Songs of the Spirit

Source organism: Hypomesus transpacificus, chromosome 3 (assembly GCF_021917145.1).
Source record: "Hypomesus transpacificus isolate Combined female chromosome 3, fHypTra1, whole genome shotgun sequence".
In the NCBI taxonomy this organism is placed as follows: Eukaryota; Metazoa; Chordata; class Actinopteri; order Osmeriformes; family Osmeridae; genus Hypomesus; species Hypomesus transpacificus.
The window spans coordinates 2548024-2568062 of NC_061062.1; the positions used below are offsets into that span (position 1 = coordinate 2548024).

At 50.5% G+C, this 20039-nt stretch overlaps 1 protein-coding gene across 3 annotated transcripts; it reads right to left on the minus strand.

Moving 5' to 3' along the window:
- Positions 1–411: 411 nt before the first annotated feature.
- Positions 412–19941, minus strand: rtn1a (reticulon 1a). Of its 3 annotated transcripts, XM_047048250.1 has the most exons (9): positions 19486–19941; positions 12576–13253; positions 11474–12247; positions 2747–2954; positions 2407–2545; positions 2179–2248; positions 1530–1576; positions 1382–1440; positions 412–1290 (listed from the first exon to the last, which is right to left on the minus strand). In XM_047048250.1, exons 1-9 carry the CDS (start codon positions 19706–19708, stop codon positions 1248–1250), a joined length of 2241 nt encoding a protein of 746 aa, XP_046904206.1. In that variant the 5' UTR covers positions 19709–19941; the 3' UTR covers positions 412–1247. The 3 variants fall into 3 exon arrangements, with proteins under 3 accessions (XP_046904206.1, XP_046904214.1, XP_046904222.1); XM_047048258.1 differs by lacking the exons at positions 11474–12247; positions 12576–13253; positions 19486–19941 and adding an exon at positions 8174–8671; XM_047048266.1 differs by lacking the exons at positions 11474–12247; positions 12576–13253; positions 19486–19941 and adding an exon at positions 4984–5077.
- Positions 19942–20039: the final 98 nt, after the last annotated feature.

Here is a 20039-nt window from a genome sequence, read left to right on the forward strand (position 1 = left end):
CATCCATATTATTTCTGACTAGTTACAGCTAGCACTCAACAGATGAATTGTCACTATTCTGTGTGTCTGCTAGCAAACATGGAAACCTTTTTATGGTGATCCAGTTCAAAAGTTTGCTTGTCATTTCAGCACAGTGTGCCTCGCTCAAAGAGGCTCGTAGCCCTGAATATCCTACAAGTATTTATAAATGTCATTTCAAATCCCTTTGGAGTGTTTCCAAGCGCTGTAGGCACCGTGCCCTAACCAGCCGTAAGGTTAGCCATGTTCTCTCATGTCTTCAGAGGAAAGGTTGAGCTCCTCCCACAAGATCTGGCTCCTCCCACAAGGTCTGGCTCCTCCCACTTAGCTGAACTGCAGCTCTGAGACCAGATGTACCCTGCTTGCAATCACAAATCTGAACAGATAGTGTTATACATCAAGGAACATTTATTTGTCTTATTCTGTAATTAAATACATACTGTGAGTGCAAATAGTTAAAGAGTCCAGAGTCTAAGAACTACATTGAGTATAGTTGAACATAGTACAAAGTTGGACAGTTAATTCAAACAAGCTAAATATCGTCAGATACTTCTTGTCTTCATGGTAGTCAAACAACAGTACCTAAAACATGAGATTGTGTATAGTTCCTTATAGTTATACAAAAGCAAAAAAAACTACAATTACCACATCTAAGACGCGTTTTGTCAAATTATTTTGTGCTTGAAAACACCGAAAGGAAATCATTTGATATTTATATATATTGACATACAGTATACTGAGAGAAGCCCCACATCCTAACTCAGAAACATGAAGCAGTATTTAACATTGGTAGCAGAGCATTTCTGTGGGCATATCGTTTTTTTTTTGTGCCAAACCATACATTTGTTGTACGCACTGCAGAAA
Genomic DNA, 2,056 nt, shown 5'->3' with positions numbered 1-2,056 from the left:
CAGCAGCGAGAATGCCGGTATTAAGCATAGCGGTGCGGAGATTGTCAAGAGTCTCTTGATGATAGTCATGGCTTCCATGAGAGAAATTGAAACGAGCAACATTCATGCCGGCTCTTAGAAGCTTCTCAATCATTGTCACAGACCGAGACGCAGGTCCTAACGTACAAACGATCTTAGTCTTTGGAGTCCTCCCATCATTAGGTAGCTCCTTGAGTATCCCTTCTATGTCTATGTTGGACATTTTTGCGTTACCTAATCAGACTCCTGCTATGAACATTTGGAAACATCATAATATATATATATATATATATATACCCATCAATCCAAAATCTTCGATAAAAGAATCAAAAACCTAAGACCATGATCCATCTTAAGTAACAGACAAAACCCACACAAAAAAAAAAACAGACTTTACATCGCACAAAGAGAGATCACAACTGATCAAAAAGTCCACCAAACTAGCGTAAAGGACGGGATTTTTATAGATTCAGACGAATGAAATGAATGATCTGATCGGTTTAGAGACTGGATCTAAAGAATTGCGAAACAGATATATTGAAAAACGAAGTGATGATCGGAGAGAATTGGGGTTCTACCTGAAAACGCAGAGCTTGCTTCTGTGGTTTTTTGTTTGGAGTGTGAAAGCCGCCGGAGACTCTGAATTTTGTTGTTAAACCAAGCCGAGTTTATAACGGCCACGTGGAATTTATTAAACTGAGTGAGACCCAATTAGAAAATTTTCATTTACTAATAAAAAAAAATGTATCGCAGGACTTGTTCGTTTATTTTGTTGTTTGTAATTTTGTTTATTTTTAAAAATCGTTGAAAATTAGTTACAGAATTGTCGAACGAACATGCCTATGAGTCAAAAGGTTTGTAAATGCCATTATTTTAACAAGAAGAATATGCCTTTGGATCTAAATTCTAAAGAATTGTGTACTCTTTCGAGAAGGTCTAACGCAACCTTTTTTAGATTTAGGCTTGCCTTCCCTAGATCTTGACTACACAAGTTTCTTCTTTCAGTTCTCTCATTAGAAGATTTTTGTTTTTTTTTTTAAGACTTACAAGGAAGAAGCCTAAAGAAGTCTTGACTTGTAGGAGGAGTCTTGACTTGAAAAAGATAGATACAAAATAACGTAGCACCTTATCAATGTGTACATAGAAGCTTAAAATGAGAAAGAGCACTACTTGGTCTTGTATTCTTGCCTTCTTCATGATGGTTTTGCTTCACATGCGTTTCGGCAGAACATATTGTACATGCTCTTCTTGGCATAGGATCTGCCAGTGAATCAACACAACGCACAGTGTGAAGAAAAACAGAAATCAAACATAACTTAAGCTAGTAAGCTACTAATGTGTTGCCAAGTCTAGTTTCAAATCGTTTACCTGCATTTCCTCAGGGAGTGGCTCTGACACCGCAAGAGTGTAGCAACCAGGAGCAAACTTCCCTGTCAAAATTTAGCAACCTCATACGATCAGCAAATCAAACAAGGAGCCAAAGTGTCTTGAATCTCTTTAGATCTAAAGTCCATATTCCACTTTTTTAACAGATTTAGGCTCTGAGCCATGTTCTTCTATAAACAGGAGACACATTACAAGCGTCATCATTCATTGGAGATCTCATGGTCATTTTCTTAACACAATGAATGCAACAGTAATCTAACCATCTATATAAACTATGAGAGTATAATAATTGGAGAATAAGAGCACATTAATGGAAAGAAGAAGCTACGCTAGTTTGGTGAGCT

EDWARD PALMER, M.M., D.M.A. toured with the two leading professional choral groups in America: the Robert Shaw Chorale of New York and the Roger Wagner Chorale of Los Angeles. He has sung leading roles with the Palm Beach Opera and the Pocket Opera in San Francisco. He has conducted his own choral groups in New York, Grand Rapids and South Florida. The Palmer Singers and the Edward Palmer Chorale have performed in concerts, radio and television, and are known for their beautiful singing of the classics, Broadway tunes and spirituals. Palmer founded the Palm Beach Symphonette and conducted series of concerts with guest artists of renown, including Jan Peerce, Gina Bachauer, James Dick, Garrick Ohlssohn, James Kreger and the new violin sensation, Chee-Yun. The PBS presented Family Concerts featuring ballet, Peter and the Wolf, Carnival of the Animals, Tubby the Tuba and more. Palmer earned the Master of Music degree in voice and choral conducting at the University of South Florida and the Doctor of Musical Arts with the American Conservatory of Music. He studied orchestral conducting with Richard Lert and Richard Burgin. SONGS OF THE SPIRIT This collection of songs contains some personal favorites and a number of titles suggested by friends. They are widely varied in style. Hopefully, each will have for the listener that quality we call "spirit." When the "Spirit" moves the heart to prayer, the spirit will truly rise On Eagle's Wings to be held in the "Palm of His hand." The Way, the Truth, and the Life of John 14:6 inspired a poet to identify further attributes of the object of The Call. Deep River has that wonderful call: "Oh, don't you want to go to that gospel feast, That promised land where all is peace?' Perhaps, again, will Little David Play On Your Harp? In the Breaking of the Bread are revealed the Amazing Grace that liberated slaver, John Newton, and the peace so beautifully sought in the Prayer of St. Francis. And, should one slip a little away and find the hours Tedious and Tastless, these other words of Newton will surely help restore "His soul-cheering presence." Gregorian Chant is plainsong or unison singing, at once the simplest in form and the most challenging to sing properly. Here, side by side are the chant, Ave Verum* and the sublime, beloved Panis Angelicus** in a classical setting, in memorial - the Lord's Supper. The Ninety-first Psalm! What poetry! What security to " Abide under the shadow of the Almighty." There the perfect prayer must be The Lord's Prayer, ...humility, confession, supplication and praise. "There is room enough in Paradise to have a home in glory. Jesus, my all, to heav'n is gone, He whom my hopes are fixed upon. His track I see and I'll pursue the narrow way 'til Him I view." "Oh, Glory!" The sanctity, innocence and awe felt When Children Pray, might remind that I can "Tell God All O' My Troubles - how the road is rocky, and resolve to live so God can use me." Who has not been comforted and encouraged by the "Shepherd's Psalm?" Here, hear the shepherd utter spontaneous phrases amid flute-like passages on the piano. Elizabeth said to Mary, "You are favored by God above all other women, and your child is destined for God's mightiest praise. What an honor this, that the mother of my Lord should visit me...!" The chant version and the Schubert Ave Maria are here side by side. In that child/Lord-to-be, were met "the hopes and fears of all the years." And the dream, and the blessed hope of glory - to dwell in the New Jerusalem, The Holy City. Col. 1:17, I Tim. 1:1 * The Gregorian Chants were recorded five times in order to achieve the resonant monastery sound. ** The second voice in Panis Angelicus is also E.P.